Everything is going great in this story, until we discover that Mark is somehow in love with Juliet. This plot twist is completely ridiculous. No self-respecting best friend could manage to ‘fall in love’ with the girlfriend of his best friend (let alone THE WIFE). Most bros even see ex-girlfriends of best friends as off-limits (except, ironically, in the Bro-Code driven world of How I Met Your Mother where Robin is passed between Ted and Barney like some sort of pipe). If you find yourself on the wrong end of a love triangle: GET OUT!! It is disgusting to me that Mark had to secretly profess his love for Juliet, AND get a kiss from her before he finally said, “Enough now.”
What is most amusing about this storyline is that I have had people (girls) tell me how much they like it. A female friend once said to me, “You can’t help who you fall in love with,” trying to defend Mark’s actions. I find this to be absurdly inaccurate, and believe the real reason most girls like the story is because they view it from Juliet’s perspective.
While Mark is essentially cheating on his best friend, and Peter’s presence in the story is nearly nonexistent; Juliet is presented with a grand romantic gesture that makes every girl envious. These girls just can’t understand how horrible it is because more than likely they don’t know what it’s like to be a best friend. Just as the rest of the stories in this film are about love, this story is essentially about jealousy, hate, backstabbing, and sleazy actions: things I refuse to endorse.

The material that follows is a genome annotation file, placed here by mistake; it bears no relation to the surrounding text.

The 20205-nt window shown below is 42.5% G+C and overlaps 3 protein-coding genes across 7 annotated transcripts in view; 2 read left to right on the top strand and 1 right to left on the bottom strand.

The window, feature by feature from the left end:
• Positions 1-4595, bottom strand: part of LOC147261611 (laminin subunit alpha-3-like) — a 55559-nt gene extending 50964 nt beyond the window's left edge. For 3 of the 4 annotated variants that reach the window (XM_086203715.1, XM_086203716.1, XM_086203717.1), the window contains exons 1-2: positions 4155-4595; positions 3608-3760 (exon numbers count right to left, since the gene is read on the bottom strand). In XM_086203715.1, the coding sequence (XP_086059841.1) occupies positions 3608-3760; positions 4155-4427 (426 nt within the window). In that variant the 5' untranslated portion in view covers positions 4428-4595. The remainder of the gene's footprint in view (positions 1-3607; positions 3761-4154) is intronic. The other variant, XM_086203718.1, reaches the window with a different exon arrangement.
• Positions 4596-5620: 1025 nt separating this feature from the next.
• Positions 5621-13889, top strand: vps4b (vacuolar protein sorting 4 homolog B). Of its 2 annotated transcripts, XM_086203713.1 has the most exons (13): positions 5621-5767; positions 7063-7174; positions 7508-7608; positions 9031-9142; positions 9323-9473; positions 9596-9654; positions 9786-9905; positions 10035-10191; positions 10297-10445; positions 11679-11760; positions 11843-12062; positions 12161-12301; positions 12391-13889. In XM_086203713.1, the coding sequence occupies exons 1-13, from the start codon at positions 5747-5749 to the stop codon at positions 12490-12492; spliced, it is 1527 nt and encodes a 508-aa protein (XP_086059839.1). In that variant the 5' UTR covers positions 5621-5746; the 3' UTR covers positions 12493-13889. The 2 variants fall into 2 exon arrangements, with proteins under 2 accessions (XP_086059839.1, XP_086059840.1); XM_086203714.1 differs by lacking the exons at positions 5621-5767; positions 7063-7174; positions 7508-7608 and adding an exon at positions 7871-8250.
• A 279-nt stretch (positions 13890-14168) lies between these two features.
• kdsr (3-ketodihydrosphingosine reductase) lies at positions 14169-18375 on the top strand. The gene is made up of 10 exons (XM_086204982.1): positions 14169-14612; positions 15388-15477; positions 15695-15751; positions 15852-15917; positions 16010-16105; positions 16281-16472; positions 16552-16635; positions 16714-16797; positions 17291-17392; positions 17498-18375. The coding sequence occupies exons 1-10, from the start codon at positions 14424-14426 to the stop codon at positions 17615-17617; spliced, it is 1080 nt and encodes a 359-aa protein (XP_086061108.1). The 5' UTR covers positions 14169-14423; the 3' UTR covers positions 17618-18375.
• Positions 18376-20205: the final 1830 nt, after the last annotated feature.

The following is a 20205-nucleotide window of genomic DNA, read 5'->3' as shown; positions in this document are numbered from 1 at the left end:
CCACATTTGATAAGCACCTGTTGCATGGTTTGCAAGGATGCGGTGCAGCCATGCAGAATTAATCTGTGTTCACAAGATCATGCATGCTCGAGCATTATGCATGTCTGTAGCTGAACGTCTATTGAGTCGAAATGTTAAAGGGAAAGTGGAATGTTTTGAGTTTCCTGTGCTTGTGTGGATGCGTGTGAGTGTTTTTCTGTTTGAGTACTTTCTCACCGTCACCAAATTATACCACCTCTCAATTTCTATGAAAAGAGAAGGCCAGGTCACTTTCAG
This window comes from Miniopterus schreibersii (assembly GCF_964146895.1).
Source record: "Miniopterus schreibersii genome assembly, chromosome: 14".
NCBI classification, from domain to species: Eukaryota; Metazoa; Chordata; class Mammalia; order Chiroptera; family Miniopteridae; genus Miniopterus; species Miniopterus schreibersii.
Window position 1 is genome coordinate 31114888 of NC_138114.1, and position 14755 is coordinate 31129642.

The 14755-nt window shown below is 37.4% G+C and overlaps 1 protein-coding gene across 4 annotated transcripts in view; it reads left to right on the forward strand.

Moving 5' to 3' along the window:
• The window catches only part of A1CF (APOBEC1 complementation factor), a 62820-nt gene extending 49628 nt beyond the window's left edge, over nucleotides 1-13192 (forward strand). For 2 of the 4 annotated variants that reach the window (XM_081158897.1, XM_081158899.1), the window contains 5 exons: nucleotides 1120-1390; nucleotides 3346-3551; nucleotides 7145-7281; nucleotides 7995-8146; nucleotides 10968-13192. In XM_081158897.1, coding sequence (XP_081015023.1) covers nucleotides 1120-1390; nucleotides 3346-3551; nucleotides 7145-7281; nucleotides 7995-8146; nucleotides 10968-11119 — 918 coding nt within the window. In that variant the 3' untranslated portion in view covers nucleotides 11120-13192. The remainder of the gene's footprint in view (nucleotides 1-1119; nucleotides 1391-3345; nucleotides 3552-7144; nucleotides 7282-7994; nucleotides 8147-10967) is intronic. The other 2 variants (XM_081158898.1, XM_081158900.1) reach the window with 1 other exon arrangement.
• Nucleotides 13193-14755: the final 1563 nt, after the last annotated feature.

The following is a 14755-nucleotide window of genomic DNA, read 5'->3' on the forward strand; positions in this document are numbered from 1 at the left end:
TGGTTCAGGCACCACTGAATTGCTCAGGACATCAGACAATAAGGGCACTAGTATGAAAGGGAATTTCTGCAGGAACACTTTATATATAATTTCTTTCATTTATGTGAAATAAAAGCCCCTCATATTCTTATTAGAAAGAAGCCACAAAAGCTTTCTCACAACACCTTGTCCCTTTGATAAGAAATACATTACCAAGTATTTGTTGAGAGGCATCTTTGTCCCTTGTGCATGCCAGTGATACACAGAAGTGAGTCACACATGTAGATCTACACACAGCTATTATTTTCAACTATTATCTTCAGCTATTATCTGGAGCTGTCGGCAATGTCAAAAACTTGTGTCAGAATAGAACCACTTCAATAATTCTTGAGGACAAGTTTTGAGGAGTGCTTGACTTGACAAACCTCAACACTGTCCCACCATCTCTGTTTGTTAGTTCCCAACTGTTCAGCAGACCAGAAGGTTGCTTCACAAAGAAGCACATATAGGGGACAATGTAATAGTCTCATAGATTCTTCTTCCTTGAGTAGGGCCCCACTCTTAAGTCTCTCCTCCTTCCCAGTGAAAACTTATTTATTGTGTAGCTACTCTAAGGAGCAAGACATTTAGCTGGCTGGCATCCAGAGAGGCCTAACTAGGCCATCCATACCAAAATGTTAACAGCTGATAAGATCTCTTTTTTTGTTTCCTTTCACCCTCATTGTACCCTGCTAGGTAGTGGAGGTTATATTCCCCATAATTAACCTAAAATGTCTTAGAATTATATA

8) John and Judy
The story of the movie stand-ins isn’t necessarily a bad storyline, but it is probably the weakest of the ones in the film. Sure it’s somewhat interesting that they meet on a film set where they are pretty much naked the entire time, but their characters are essentially one-dimensional. There is never any conflict between them, they are only tangentially connected to every other storyline, and there is no aspect of love broached in their storyline that isn’t covered in others. While it is nice filler between the grander storylines, it’s not surprising that all of their scenes are removed without notice from certain (censored) versions of the film.
7) Harry and Karen
One of the core four stories of the film, the story of Harry (Alan Rickman) and Karen (Emma Thompson) is one about a love for their children. Harry acts as a complete idiot throughout the film as he ‘emotionally cheats’ on his loving wife with his ever-seducing secretary. Is this ironic because he gives advice to Sarah about Karl? This story is highlighted by the spectacular acting of Emma Thompson who must put on a face of happiness for her kids when she has been crushed by her husband’s actions. In particular, I love the scene when she runs into her brother back stage of the play: a very underrated, yet emotional scene.
6) Colin and the American Girls
Yes, American girls like British accents, and while Colin’s trip to Milwaukee might be over the top; it is probably what would happen in real life. I wish the same would be true of American’s visiting London (or China, I suppose).
5) Sarah and Michael (and Karl)